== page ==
Ageing group

Since the start of 2016 the number of unemployment benefits paid to jobseekers aged 50 and over has steadily decreased in Flevoland, as a result of economic growth and a shrinking labor market. At the end of May this year, a total of 3,860 payments were made to people aged 50+ in Flevoland. As the total number of unemployment benefits decreases, the proportion of people aged 50+ who are receiving benefits is increasing, as is the proportion of older job-seekers in the labor market. The decline in the number of people aged over 50 is less pronounced than the decline in the total number of people entitled to unemployment benefits.  This is due to the fact that people over 50 are less likely to return to work.

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Big flea market at Almere animal shelter (page 27)

BEDRIJVENTERREIN DE VAART – Dierenasiel Almere, the animal shelter at Groene Kadeweg 24, is once again organizing a big flea market.

On Saturday 30 June you’ll find a wide variety of treasures at the market: books, records, household items, toys, tools and clothing. Everything has been donated to the Dierenasiel and is often still new, in its original packaging. There will also be live music and a snack terrace. The proceeds will be used for the accommodation and care of animals at the shelter.

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New Lumièrepark path open from 5 October (page 37)

FILMWIJK – This week the municipality started construction of the new path in the Lumièrepark, as part of the Rondje Weerwater route. From 5 October onwards, the section within the Lumière Park will be ready for public use.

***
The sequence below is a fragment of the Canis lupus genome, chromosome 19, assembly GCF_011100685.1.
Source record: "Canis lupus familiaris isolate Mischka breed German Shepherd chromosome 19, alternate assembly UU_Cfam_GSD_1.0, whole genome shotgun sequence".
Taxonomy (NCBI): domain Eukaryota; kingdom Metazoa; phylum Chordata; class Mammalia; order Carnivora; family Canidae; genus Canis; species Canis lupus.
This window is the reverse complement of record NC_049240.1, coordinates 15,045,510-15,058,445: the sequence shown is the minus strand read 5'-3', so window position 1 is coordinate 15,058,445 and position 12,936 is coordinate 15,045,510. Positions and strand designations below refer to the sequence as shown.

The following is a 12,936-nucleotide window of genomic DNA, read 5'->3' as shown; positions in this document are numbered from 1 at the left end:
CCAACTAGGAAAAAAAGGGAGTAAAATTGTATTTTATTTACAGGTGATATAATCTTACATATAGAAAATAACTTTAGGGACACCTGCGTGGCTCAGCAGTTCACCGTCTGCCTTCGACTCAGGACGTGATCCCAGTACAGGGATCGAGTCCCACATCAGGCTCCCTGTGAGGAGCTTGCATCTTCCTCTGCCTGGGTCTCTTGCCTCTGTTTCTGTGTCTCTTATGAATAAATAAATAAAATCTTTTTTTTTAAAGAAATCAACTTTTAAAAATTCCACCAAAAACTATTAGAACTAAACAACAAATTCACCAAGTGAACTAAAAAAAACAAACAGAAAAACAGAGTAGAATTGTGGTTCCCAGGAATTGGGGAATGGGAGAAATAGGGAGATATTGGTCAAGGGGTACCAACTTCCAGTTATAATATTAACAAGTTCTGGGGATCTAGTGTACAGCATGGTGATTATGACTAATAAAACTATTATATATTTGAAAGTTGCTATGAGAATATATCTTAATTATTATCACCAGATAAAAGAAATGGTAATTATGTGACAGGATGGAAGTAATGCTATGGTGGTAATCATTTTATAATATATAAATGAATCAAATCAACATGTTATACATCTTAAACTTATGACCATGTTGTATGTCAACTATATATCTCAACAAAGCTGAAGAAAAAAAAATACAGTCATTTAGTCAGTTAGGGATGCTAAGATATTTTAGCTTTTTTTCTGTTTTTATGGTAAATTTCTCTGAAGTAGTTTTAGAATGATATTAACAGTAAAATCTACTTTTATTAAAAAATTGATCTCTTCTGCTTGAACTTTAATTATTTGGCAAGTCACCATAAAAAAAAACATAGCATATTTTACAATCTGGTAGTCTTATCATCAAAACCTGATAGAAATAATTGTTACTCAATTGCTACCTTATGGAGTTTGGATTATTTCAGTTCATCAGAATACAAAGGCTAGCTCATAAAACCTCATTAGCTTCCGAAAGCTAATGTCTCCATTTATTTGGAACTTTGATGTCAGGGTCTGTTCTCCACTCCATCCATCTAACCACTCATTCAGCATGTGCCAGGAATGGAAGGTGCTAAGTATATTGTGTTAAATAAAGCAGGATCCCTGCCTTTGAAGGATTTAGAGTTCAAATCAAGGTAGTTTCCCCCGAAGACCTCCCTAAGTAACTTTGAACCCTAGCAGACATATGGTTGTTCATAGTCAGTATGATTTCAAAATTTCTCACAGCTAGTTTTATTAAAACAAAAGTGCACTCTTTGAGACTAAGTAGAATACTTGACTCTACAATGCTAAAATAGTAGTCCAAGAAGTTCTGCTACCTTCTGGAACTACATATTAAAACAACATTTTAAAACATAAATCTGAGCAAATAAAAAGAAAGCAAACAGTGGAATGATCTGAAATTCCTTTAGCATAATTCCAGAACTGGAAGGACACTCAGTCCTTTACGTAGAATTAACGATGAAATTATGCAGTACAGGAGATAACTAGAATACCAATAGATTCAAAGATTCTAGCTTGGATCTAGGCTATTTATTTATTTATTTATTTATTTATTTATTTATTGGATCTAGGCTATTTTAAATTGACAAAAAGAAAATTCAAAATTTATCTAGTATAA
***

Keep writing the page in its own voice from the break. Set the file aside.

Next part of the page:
The sand used for pre-loading will be removed and reused at the end of the Lumières beach, for construction of the next part of the path. This will be the future bridge over the Weerwater. In the park a start will be made on the installation of the concrete edging, the blue asphalt of the track and the furniture. New paving will then be laid on the Hospitaalbrug. The track will be used for the triathlon, in September, after which the final work will be carried out.

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Note: All of the above-mentioned articles were originally written in Dutch and published by “Almere Deze Week”, edition June 27, 2018. The summaries  were translated for International Almere by Courtesie International Business Affairs www.courtesie.nl

Translations of “Almere Deze Week” edition 20th of June 2018

Almere Deze Week is a weekly newspaper with local news for the inhabitants of Almere. It is published in Dutch. Below you find summaries of a selection of the articles of this week’s edition translated into English for the community of International Almere. All summaries have been translated with the permission of the editors of “Almere Deze Week”. The board of international Almere wishes to thank Courtesie (www.courtesie.nl) for their quick and accurate work to translate the summaries into English, so that the international community of Almere can be informed and feel connected with the city they live in.